A "face mask" penalty is called at any time when one player grabs onto another player's face mask during the time of play. When a player grabs onto another player's face mask and lets go, it is a 5 yard penalty. When a player grabs onto another player's face mask and drags him down to make the tackle, it is a 15 yard penalty as it is considered a threat to the player's safety.

"Blocking in the back" is called whenever a player is blocked from behind and results in a 10-yard penalty.

A "Roughing the kicker" penalty happens when a defensive player runs into the punter while his leg is still in the air. This results in a 15 yard penalty and an automatic first-down, making the punt invalid.

"Clipping" is when one player blocks another player below the waist. This results in a 15 yard penalty and happens mostly during special teams.

"Chop blocking" is when an offensive player engages a defensive player in a block, and another offensive player blocks the same defensive player below the waist. This results in a 15 yard penalty, not to mention the scorn of the defense. Chop blocking is seen as a dirty play and often causes fights among players.

"Delay of game" penalties occur when the offense does not snap the ball in the required 45 seconds. This results in a 5 yard penalty.

"Illegal celebration", as odd as it sounds, results when a player scores a touchdown and involves other players in a choreographed celebration, uses a prop for his celebration, or falls to the ground in his celebration, or when another players leaves the bench to celebrate. A 15 yard penalty is assigned on the following kickoff.

"Taunting" results when players start a verbal argument with one another after the play has been executed. This happens in the NFL more than any other level. I'm not sure what the penalty is for this, but I would assume it to be 5 yards.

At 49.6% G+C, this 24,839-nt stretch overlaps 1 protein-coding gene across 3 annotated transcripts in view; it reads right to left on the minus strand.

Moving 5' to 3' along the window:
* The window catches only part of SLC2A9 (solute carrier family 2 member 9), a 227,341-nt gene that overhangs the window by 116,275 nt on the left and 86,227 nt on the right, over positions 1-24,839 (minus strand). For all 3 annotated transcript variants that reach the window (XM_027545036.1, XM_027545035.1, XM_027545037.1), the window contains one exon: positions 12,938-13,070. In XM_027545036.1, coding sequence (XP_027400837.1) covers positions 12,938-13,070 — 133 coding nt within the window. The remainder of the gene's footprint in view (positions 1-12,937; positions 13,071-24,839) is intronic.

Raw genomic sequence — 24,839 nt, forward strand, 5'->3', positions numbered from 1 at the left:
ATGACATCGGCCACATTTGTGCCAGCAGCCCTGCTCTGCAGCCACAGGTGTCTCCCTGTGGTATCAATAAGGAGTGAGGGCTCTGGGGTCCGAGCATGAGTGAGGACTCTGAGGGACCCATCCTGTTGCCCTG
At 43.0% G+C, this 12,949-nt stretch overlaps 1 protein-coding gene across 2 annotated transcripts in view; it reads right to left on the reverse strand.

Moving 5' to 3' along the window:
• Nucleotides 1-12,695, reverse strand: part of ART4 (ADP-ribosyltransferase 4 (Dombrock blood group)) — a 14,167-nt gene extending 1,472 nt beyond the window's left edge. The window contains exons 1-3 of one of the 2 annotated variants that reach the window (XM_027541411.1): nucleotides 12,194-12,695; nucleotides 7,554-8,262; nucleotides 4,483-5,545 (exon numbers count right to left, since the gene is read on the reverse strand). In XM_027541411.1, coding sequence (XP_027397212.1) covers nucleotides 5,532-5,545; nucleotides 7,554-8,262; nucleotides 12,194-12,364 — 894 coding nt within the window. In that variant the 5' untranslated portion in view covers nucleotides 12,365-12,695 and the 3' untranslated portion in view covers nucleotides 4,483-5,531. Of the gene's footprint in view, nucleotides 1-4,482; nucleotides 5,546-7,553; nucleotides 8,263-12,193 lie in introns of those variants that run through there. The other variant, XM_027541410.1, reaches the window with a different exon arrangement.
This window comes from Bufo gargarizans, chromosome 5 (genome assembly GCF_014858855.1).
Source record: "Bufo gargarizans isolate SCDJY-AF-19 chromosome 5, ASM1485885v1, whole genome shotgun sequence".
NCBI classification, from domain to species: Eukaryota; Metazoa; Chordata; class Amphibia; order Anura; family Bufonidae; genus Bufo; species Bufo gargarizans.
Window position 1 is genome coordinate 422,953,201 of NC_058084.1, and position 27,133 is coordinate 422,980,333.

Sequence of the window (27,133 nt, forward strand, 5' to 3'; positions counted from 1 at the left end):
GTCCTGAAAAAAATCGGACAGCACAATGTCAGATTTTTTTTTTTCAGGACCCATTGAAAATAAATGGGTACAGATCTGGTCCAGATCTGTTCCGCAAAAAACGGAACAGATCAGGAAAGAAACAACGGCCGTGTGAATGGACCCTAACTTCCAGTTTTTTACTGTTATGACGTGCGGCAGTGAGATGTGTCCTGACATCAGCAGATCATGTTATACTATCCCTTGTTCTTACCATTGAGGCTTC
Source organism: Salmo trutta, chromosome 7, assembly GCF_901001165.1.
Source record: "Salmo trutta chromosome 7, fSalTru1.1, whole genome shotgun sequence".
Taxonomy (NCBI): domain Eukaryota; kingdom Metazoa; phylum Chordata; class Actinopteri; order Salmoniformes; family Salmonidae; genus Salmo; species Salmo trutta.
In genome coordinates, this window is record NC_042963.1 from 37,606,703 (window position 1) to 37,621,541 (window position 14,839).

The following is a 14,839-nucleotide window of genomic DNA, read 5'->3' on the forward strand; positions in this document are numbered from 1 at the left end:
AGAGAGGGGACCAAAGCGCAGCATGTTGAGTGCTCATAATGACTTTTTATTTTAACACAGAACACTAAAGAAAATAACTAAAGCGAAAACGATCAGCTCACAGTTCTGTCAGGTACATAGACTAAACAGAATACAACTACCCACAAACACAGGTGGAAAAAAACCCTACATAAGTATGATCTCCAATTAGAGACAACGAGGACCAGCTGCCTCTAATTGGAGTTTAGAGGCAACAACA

"Unsportsmanlike conduct" occurs when players start a physical altercation with one another after the play has been executed. These penalties are worth 15 yards.

"Late hitting" results when a player pushes, tackles, or blocks another player after the whistle has been blown. This falls under the category of unsportsmanlike conduct.

An "illegal formation" occurs when the offense does not have exactly 7 players on the line of scrimmage. This results in a 5 yard penalty, but barely happens past the high school level.

"Illegal procedure" occurs when a player moves perpendicular to the line of scrimmage before the ball is snapped or when a player is not set 1 second before the snap.

"Intentional grounding" happens at the high school level when a quarterback intentionally throws the ball out of bounds to avoid a sack. This results in the loss of a down.

Some other things you should know:

A kick that goes out of bounds results in the other team getting the ball on the 40 yard line automatically.

Referees at the lower levels may replay questionable downs since they do not have the kind of technology to review the play like the NFL does.

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14y ago

5 to 10 yards

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12y ago

5 yards

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Q: What are the penalty yards for illegal formation in football?